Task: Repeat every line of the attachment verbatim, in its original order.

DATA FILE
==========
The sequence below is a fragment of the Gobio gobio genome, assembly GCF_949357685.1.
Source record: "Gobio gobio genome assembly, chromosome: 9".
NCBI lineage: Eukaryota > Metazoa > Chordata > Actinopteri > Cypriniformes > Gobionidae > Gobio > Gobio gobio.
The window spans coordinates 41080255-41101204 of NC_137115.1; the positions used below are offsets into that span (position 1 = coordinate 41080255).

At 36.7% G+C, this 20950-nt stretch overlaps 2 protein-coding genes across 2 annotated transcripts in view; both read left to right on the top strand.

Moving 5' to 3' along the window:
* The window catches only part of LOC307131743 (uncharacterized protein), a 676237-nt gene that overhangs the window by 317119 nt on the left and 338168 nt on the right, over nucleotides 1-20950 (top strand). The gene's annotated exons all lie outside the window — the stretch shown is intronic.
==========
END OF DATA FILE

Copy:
The sequence below is a fragment of the Gobio gobio genome, assembly GCF_949357685.1.
Source record: "Gobio gobio genome assembly, chromosome: 9".
NCBI lineage: Eukaryota > Metazoa > Chordata > Actinopteri > Cypriniformes > Gobionidae > Gobio > Gobio gobio.
The window spans coordinates 41080255-41101204 of NC_137115.1; the positions used below are offsets into that span (position 1 = coordinate 41080255).

At 36.7% G+C, this 20950-nt stretch overlaps 2 protein-coding genes across 2 annotated transcripts in view; both read left to right on the top strand.

Moving 5' to 3' along the window:
* The window catches only part of LOC307131743 (uncharacterized protein), a 676237-nt gene that overhangs the window by 317119 nt on the left and 338168 nt on the right, over nucleotides 1-20950 (top strand). The gene's annotated exons all lie outside the window — the stretch shown is intronic.